Fortunately, research is ongoing to help us understand even more about this confusing chronic condition. The more we learn about bipolar disorder, the more people may be able to receive the care they need.

Bipolar Disorder Bipolar Disorder (BP), also known as manic depressive illness is said to affect approximately 1-3% of the population. Males as well as females seem to be equally affected. It is not known specifically what causes the BP, however biological, genetic and environmental factors appear to have an influence on this disorder that is not curable at this time. However it can be treatable primarily by medications, therapy, electro convulsive therapy, exercise, staying with a routine and avoiding stress as well as other factors. If untreated, the suicide rate is high at 20%. “The particular combinations and severity of symptoms vary among people with bipolar disorder. Some people experience very severe manic episodes, during which they may feel “out of control,” have major impairment in functioning, and suffer psychotic symptoms. Other people have milder hypomanic episodes, characterized by low-level, non-psychotic symptoms of mania such as increased energy, euphoria, irritability, and intrusiveness, that may cause little impairment in functioning but are noticeable to others. Some people suffer severe, incapacitating depressions, with or without psychosis, that prevent them from working, going to school, or interacting with family or friends. Others experience more moderate depressive episodes, which may feel just as painful but impair functioning to a lesser degree. Inpatient hospitalization is often necessary to treat severe episodes of mania and depression.”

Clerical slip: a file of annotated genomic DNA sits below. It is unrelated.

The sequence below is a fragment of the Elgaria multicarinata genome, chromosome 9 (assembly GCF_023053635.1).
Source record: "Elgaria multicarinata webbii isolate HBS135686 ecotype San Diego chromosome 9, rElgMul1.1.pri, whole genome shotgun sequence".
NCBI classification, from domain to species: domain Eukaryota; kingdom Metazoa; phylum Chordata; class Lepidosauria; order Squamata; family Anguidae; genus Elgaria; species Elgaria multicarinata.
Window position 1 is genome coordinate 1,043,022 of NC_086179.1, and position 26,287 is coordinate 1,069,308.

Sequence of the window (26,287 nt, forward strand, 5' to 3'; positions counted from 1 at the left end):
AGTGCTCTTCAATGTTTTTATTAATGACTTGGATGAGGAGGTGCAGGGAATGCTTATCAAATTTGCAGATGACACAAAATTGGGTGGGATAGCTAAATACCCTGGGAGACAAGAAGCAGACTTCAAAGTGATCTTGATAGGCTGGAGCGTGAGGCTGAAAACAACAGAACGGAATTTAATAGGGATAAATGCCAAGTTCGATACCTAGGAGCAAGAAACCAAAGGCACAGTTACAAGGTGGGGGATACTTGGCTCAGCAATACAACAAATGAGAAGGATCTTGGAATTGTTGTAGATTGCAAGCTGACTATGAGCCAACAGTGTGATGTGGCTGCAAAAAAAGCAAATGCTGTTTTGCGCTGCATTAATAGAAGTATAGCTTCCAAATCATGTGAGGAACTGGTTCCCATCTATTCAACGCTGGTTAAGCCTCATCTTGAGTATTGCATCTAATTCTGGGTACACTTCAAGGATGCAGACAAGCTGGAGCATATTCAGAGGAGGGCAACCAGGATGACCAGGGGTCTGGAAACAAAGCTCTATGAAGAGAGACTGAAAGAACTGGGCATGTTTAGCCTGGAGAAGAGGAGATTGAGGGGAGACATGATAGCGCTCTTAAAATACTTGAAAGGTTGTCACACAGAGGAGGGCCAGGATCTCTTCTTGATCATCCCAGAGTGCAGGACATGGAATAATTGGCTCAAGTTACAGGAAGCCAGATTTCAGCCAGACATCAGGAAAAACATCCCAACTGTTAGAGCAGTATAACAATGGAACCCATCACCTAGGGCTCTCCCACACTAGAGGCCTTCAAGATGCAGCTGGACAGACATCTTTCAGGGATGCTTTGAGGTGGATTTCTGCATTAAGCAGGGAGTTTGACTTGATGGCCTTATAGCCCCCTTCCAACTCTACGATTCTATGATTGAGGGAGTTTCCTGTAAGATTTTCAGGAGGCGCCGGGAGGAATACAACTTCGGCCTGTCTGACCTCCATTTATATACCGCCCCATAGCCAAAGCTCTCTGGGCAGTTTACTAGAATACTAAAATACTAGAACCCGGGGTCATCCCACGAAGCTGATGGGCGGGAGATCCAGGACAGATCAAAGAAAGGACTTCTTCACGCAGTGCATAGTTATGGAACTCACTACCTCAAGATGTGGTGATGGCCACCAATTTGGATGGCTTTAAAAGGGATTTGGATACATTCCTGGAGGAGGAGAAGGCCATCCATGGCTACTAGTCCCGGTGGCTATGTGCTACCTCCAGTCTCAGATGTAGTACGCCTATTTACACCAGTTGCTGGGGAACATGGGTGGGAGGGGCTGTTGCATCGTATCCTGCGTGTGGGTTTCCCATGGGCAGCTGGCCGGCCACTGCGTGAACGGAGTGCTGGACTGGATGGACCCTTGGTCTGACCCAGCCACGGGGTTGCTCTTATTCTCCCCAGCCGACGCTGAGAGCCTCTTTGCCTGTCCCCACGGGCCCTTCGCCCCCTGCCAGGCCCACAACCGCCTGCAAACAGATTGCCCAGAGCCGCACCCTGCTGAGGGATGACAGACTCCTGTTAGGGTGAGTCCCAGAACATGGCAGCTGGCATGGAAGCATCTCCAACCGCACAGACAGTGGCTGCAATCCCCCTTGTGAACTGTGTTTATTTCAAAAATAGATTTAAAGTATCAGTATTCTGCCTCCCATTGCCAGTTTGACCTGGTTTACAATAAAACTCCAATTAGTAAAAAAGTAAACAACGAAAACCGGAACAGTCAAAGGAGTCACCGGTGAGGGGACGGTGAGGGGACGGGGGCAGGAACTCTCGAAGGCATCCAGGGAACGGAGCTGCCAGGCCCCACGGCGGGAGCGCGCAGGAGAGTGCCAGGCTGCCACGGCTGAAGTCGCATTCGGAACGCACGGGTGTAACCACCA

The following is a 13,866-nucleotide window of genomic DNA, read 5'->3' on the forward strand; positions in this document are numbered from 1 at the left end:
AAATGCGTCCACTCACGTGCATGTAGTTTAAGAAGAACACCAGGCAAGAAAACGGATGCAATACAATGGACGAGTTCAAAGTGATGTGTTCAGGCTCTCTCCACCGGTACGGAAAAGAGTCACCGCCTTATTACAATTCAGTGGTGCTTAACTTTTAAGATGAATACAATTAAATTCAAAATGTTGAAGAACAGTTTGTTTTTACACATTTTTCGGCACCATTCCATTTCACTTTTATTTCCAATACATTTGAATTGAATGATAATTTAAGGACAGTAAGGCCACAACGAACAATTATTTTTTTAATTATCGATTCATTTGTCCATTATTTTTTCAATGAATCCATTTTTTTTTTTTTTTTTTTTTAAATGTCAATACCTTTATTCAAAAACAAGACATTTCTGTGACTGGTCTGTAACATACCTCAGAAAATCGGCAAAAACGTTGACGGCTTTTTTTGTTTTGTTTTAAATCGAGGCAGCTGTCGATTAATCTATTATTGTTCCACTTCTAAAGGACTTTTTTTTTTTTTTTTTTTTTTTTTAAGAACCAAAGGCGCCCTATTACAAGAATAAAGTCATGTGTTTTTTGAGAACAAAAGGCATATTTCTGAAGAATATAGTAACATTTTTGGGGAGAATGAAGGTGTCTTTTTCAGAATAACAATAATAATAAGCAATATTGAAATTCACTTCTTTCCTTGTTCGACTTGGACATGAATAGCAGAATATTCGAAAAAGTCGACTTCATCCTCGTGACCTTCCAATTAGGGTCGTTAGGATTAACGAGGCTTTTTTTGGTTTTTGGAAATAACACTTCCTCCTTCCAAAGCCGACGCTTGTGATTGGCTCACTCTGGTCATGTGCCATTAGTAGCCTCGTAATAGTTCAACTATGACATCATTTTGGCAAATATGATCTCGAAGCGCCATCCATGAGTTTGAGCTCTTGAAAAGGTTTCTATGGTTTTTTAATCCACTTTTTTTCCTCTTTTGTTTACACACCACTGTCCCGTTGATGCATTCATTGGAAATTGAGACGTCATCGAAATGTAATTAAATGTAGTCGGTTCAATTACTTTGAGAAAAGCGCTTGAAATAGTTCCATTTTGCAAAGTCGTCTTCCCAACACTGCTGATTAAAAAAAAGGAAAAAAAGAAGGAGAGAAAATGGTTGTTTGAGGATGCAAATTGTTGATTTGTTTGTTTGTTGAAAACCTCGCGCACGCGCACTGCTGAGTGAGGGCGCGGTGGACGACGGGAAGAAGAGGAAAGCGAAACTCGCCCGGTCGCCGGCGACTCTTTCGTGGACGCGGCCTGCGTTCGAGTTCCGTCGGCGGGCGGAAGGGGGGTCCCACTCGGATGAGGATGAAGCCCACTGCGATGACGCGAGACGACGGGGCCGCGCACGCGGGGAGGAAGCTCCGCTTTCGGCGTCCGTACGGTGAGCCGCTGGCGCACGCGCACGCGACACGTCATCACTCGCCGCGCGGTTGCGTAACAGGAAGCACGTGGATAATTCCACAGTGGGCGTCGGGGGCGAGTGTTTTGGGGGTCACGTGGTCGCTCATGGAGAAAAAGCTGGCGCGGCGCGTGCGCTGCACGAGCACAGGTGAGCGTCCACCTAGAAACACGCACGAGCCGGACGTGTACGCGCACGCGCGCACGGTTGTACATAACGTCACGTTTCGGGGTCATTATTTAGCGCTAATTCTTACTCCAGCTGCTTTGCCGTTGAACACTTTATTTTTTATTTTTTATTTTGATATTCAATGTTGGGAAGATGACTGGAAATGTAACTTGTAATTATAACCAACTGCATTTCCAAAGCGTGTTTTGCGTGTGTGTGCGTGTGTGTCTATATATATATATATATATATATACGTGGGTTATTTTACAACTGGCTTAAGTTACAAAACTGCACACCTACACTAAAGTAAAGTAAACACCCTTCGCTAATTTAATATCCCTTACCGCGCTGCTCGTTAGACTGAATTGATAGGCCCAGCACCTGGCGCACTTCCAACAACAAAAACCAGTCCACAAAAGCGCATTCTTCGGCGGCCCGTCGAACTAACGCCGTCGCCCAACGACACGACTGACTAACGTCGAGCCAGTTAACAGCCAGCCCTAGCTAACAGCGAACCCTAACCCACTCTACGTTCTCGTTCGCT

NIMH

You’ve Got The Tools, Now Dig Your Way Out

It’s a lonely place down the rabbit hole. I’m referring to depression. I never know how I get to this place but eventually after a long manic phase this is where I wind up. For me, I don’t see the warning signs. I’m busy as heck during my manic phase and can’t seem to find enough to do. Then one day all of the sudden my enthusiasm has left, my desire to do anything has left and my physical energy has been depleted.

I don’t stay down as long as I used to as long as I stay in contact with other people. When I isolate, which isn’t uncommon, I lose touch and I begin to feel despair and abandoned with little hope. It’s been a long and lonely road for me but I do have tools to work with. The phone, the Internet, friends, and listed below are some other tools I use to get out of this funk.

Some of my favorite tools are slogans of AA and Alanon:

  • Easy Does It
  • First things first
  • How important is it
  • Just for today
  • Keep an open mind
  • Keep it simple
  • Let go and let God
  • Let it begin with me
  • Listen and learn
  • Live and let live